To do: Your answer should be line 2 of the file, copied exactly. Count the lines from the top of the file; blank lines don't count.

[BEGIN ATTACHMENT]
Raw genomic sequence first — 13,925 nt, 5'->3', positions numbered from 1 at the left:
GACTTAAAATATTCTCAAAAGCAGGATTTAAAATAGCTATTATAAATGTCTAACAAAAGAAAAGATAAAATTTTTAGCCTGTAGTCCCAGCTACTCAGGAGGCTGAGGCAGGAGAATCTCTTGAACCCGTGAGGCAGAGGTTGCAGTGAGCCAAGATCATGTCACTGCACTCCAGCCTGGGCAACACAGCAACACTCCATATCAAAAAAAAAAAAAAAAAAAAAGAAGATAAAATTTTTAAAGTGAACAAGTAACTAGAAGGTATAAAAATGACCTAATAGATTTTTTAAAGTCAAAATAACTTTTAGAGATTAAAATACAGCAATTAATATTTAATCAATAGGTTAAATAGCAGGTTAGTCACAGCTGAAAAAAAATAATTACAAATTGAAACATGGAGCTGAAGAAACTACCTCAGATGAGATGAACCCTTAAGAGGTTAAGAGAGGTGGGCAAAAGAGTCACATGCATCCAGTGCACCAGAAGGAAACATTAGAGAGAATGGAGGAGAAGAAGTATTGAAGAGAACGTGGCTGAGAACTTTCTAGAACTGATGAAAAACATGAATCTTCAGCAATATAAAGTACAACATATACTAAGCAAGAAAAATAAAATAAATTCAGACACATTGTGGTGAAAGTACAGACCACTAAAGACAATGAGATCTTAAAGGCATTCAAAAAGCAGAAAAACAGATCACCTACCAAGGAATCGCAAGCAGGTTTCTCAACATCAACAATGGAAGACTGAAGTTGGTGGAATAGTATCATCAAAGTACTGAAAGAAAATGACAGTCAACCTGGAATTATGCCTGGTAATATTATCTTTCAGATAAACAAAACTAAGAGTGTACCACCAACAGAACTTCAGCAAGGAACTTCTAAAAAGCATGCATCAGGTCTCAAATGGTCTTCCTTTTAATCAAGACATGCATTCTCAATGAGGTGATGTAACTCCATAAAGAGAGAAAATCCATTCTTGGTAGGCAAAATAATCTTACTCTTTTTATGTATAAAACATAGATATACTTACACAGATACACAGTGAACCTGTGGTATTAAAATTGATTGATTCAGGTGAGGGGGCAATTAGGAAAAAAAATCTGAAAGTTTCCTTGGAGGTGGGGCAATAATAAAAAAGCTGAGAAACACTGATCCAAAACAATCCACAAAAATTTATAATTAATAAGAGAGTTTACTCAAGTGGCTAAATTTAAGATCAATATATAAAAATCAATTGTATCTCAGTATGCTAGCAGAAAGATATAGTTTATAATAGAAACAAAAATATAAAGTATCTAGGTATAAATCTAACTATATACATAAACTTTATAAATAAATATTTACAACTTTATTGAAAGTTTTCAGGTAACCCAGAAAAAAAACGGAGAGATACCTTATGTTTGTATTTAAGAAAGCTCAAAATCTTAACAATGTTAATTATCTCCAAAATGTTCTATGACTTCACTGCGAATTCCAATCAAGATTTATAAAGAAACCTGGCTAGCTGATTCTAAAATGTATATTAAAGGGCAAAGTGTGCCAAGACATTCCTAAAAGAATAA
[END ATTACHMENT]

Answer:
GACTTAAAATATTCTCAAAAGCAGGATTTAAAATAGCTATTATAAATGTCTAACAAAAGAAAAGATAAAATTTTTAGCCTGTAGTCCCAGCTACTCAGGAGGCTGAGGCAGGAGAATCTCTTGAACCCGTGAGGCAGAGGTTGCAGTGAGCCAAGATCATGTCACTGCACTCCAGCCTGGGCAACACAGCAACACTCCATATCAAAAAAAAAAAAAAAAAAAAAGAAGATAAAATTTTTAAAGTGAACAAGTAACTAGAAGGTATAAAAATGACCTAATAGATTTTTTAAAGTCAAAATAACTTTTAGAGATTAAAATACAGCAATTAATATTTAATCAATAGGTTAAATAGCAGGTTAGTCACAGCTGAAAAAAAATAATTACAAATTGAAACATGGAGCTGAAGAAACTACCTCAGATGAGATGAACCCTTAAGAGGTTAAGAGAGGTGGGCAAAAGAGTCACATGCATCCAGTGCACCAGAAGGAAACATTAGAGAGAATGGAGGAGAAGAAGTATTGAAGAGAACGTGGCTGAGAACTTTCTAGAACTGATGAAAAACATGAATCTTCAGCAATATAAAGTACAACATATACTAAGCAAGAAAAATAAAATAAATTCAGACACATTGTGGTGAAAGTACAGACCACTAAAGACAATGAGATCTTAAAGGCATTCAAAAAGCAGAAAAACAGATCACCTACCAAGGAATCGCAAGCAGGTTTCTCAACATCAACAATGGAAGACTGAAGTTGGTGGAATAGTATCATCAAAGTACTGAAAGAAAATGACAGTCAACCTGGAATTATGCCTGGTAATATTATCTTTCAGATAAACAAAACTAAGAGTGTACCACCAACAGAACTTCAGCAAGGAACTTCTAAAAAGCATGCATCAGGTCTCAAATGGTCTTCCTTTTAATCAAGACATGCATTCTCAATGAGGTGATGTAACTCCATAAAGAGAGAAAATCCATTCTTGGTAGGCAAAATAATCTTACTCTTTTTATGTATAAAACATAGATATACTTACACAGATACACAGTGAACCTGTGGTATTAAAATTGATTGATTCAGGTGAGGGGGCAATTAGGAAAAAAAATCTGAAAGTTTCCTTGGAGGTGGGGCAATAATAAAAAAGCTGAGAAACACTGATCCAAAACAATCCACAAAAATTTATAATTAATAAGAGAGTTTACTCAAGTGGCTAAATTTAAGATCAATATATAAAAATCAATTGTATCTCAGTATGCTAGCAGAAAGATATAGTTTATAATAGAAACAAAAATATAAAGTATCTAGGTATAAATCTAACTATATACATAAACTTTATAAATAAATATTTACAACTTTATTGAAAGTTTTCAGGTAACCCAGAAAAAAAACGGAGAGATACCTTATGTTTGTATTTAAGAAAGCTCAAAATCTTAACAATGTTAATTATCTCCAAAATGTTCTATGACTTCACTGCGAATTCCAATCAAGATTTATAAAGAAACCTGGCTAGCTGATTCTAAAATGTATATTAAAGGGCAAAGTGTGCCAAGACATTCCTAAAAGAATAA